• 100 md bid t1/2 28 hrs, max 400mg.
• Dose reduction in renally impaired
• Short lived effect in advanced stages but
adjunctive to levodopa and agonists .
• Reduces l-dopa induced dyskinesias.
• Monotherapy or adjunctive to l dopa/DA in
• Start with low doses, trihexyphenydyl 1mg bd,
benztropine 0.5mg bd
• Side effects-peripheral and central
• >70 yrs, weaker anticholinergic-
tid,,cyclobenzaprine-20mg tid,amitriptyline 25
• Advance stages ?
response to non levodopa
• Rule of thumb-utilize the lowest drug that
brings about symptom reversal.
• Atleast 50-75 mg of cabidopa is required
for adequate inhibition of peripheral
• If L-dopa , 300 mg/day use 25/100 form.
• Carbidopa tablets are available for
Immediate release vs extended
• Rapid response with IR.
• Longer half life and lower peak plasma
levels with CR, unpredicatable response.
• 2/3-3/4 th of identical dose of IR.
• Useful in older patients, less chance of
• Pre bed time dose allows mobility in night.
• Mean of 9.3 +_1.8 days to achieve max
• Most common plateau schedule neurologist aim
for is 25/100 mg tid.
• Start with low dose 25/100,increase in weekly
strengths of 25/100.
• Bradykinesia and rigidity respond well than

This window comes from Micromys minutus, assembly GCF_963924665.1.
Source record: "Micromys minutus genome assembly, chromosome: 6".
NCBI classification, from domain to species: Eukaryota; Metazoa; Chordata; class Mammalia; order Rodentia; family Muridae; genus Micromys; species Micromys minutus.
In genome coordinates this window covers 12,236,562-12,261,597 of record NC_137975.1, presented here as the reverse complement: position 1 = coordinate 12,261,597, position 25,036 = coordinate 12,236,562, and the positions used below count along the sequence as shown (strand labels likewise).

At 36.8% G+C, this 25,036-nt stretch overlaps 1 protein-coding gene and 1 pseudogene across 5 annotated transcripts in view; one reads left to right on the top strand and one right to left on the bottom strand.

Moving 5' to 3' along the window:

• Increase to 50/200 mg tid before adding agonist.
• Before concluding ineffective -2000mg.
• As disease progresses, duration of effect
• Avoid sudden withdrawal
• All patients should be receiving levodopa
therapy or atleast have had a trial of the
drug but have not been able to remain on
it because of disabling side effects
• Fluctuations and dyskinesias
• Temporal relation to last dose, sensory,
motor or behavioural phenomenon
• Slow wearing off
• Sudden off
• Random off
• Delayed on
• Dose failure
• Weak response at end of
• Variation with meals
• Sudden transient freezing
• Peak dose
• Diphasic chorea and
• Off dystonia
• Simultaneous dyskinesia
• Advance stage of disease,duration and
dose of levodopa treatment
• Pharmocokinetic and pharmacodynamic
• Altered dopamine storing capacity
• Dopamine receptor super sensitivity and
• Intermittent levodopa administration
• Adequate dose of levodopa does not last at least
• As plasma levels fall, clinical response also falls
• Selegiline, rasagiline-decrease off time by 1.5
• Comt inhibitor-increase on time by 1 hr